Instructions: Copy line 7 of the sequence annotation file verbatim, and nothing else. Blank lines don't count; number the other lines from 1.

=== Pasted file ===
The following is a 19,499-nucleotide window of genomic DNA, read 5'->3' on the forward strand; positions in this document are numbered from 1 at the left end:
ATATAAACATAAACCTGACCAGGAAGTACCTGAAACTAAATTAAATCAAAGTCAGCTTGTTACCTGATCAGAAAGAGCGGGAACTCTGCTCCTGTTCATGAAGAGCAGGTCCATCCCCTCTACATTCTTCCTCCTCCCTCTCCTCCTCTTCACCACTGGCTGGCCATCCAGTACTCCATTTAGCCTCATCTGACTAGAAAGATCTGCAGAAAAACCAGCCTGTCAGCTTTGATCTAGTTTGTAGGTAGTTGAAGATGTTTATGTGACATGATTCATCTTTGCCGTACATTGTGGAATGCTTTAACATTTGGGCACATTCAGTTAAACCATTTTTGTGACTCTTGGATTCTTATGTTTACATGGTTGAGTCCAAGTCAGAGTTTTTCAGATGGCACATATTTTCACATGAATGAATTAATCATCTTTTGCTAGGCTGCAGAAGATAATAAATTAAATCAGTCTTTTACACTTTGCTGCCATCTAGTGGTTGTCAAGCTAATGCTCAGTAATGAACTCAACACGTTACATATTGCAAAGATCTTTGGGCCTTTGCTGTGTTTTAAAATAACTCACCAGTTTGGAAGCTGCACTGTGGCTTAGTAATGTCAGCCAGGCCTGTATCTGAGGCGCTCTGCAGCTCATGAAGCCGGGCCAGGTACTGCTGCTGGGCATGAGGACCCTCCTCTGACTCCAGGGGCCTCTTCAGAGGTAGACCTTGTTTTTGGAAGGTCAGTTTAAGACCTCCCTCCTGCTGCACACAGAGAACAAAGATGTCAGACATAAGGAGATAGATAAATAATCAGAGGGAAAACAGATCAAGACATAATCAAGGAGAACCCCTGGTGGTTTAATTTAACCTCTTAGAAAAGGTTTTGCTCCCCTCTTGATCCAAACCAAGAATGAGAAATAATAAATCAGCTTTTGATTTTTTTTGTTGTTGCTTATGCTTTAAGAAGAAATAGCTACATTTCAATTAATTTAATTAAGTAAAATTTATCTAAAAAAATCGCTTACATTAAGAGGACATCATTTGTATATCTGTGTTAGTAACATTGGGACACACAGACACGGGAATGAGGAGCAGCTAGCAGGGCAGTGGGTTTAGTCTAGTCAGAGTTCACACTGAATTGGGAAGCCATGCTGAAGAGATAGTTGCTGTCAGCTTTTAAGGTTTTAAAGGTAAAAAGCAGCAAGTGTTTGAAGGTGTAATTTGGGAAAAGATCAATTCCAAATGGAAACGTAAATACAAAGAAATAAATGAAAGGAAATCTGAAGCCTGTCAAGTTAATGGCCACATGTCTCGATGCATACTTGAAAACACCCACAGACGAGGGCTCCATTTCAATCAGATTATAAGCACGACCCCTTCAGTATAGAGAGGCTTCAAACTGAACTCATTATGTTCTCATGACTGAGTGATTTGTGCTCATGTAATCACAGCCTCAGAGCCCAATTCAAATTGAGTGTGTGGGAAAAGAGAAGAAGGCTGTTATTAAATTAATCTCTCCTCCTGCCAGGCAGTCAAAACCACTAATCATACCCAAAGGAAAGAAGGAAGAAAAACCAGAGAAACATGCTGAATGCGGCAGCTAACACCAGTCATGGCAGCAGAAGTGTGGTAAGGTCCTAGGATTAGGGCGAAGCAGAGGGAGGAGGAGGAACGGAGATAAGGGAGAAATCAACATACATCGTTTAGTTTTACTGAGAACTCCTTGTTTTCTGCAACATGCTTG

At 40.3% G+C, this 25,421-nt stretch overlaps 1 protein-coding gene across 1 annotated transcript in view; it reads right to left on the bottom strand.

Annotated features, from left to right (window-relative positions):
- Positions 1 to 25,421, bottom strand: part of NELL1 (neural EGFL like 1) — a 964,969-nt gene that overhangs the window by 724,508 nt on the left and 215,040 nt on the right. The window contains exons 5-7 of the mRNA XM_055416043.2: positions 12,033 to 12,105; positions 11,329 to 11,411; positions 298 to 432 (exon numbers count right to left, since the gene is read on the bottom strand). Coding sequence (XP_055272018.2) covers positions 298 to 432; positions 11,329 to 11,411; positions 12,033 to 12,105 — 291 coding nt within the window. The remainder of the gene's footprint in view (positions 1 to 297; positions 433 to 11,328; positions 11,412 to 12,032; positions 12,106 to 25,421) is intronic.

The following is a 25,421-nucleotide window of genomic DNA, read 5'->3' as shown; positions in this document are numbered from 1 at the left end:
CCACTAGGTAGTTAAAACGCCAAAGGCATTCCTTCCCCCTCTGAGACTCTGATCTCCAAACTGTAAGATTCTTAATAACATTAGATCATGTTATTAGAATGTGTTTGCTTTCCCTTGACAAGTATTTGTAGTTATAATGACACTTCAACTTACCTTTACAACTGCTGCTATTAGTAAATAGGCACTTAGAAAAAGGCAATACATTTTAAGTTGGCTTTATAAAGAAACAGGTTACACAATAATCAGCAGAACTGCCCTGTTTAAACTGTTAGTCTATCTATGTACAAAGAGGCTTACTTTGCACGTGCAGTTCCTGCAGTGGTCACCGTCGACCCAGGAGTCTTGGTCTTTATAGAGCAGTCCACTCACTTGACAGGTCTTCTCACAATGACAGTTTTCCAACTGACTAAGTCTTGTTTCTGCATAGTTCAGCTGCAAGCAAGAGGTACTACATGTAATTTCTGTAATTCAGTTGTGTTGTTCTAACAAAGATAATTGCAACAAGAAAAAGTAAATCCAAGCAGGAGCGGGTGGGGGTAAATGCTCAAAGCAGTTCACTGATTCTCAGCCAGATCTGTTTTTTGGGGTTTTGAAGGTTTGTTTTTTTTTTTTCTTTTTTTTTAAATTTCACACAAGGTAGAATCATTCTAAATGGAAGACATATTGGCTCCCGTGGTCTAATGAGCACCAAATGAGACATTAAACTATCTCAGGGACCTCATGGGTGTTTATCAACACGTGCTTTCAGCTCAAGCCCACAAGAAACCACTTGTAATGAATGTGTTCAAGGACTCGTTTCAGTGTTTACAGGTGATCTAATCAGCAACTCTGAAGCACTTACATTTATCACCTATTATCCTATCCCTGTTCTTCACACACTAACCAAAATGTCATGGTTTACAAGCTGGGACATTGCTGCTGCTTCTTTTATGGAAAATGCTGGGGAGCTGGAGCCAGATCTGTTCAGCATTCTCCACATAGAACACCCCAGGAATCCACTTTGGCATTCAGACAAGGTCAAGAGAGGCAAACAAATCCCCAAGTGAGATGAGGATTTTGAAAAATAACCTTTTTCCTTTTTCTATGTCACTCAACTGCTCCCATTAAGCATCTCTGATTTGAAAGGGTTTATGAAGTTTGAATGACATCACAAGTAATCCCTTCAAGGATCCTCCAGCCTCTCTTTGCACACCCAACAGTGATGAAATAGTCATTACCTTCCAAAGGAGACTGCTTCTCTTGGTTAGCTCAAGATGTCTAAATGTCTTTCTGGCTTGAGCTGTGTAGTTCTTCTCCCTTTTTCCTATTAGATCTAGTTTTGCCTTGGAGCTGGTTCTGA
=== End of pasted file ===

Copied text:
CCACTAGGTAGTTAAAACGCCAAAGGCATTCCTTCCCCCTCTGAGACTCTGATCTCCAAACTGTAAGATTCTTAATAACATTAGATCATGTTATTAGAATGTGTTTGCTTTCCCTTGACAAGTATTTGTAGTTATAATGACACTTCAACTTACCTTTACAACTGCTGCTATTAGTAAATAGGCACTTAGAAAAAGGCAATACATTTTAAGTTGGCTTTATAAAGAAACAGGTTACACAATAATCAGCAGAACTGCCCTGTTTAAACTGTTAGTCTATCTATGTACAAAGAGGCTTACTTTGCACGTGCAGTTCCTGCAGTGGTCACCGTCGACCCAGGAGTCTTGGTCTTTATAGAGCAGTCCACTCACTTGACAGGTCTTCTCACAATGACAGTTTTCCAACTGACTAAGTCTTGTTTCTGCATAGTTCAGCTGCAAGCAAGAGGTACTACATGTAATTTCTGTAATTCAGTTGTGTTGTTCTAACAAAGATAATTGCAACAAGAAAAAGTAAATCCAAGCAGGAGCGGGTGGGGGTAAATGCTCAAAGCAGTTCACTGATTCTCAGCCAGATCTGTTTTTTGGGGTTTTGAAGGTTTGTTTTTTTTTTTTCTTTTTTTTTAAATTTCACACAAGGTAGAATCATTCTAAATGGAAGACATATTGGCTCCCGTGGTCTAATGAGCACCAAATGAGACATTAAACTATCTCAGGGACCTCATGGGTGTTTATCAACACGTGCTTTCAGCTCAAGCCCACAAGAAACCACTTGTAATGAATGTGTTCAAGGACTCGTTTCAGTGTTTACAGGTGATCTAATCAGCAACTCTGAAGCACTTACATTTATCACCTATTATCCTATCCCTGTTCTTCACACACTAACCAAAATGTCATGGTTTACAAGCTGGGACATTGCTGCTGCTTCTTTTATGGAAAATGCTGGGGAGCTGGAGCCAGATCTGTTCAGCATTCTCCACATAGAACACCCCAGGAATCCACTTTGGCATTCAGACAAGGTCAAGAGAGGCAAACAAATCCCCAAGTGAGATGAGGATTTTGAAAAATAACCTTTTTCCTTTTTCTATGTCACTCAACTGCTCCCATTAAGCATCTCTGATTTGAAAGGGTTTATGAAGTTTGAATGACATCACAAGTAATCCCTTCAAGGATCCTCCAGCCTCTCTTTGCACACCCAACAGTGATGAAATAGTCATTACCTTCCAAAGGAGACTGCTTCTCTTGGTTAGCTCAAGATGTCTAAATGTCTTTCTGGCTTGAGCTGTGTAGTTCTTCTCCCTTTTTCCTATTAGATCTAGTTTTGCCTTGGAGCTGGTTCTGA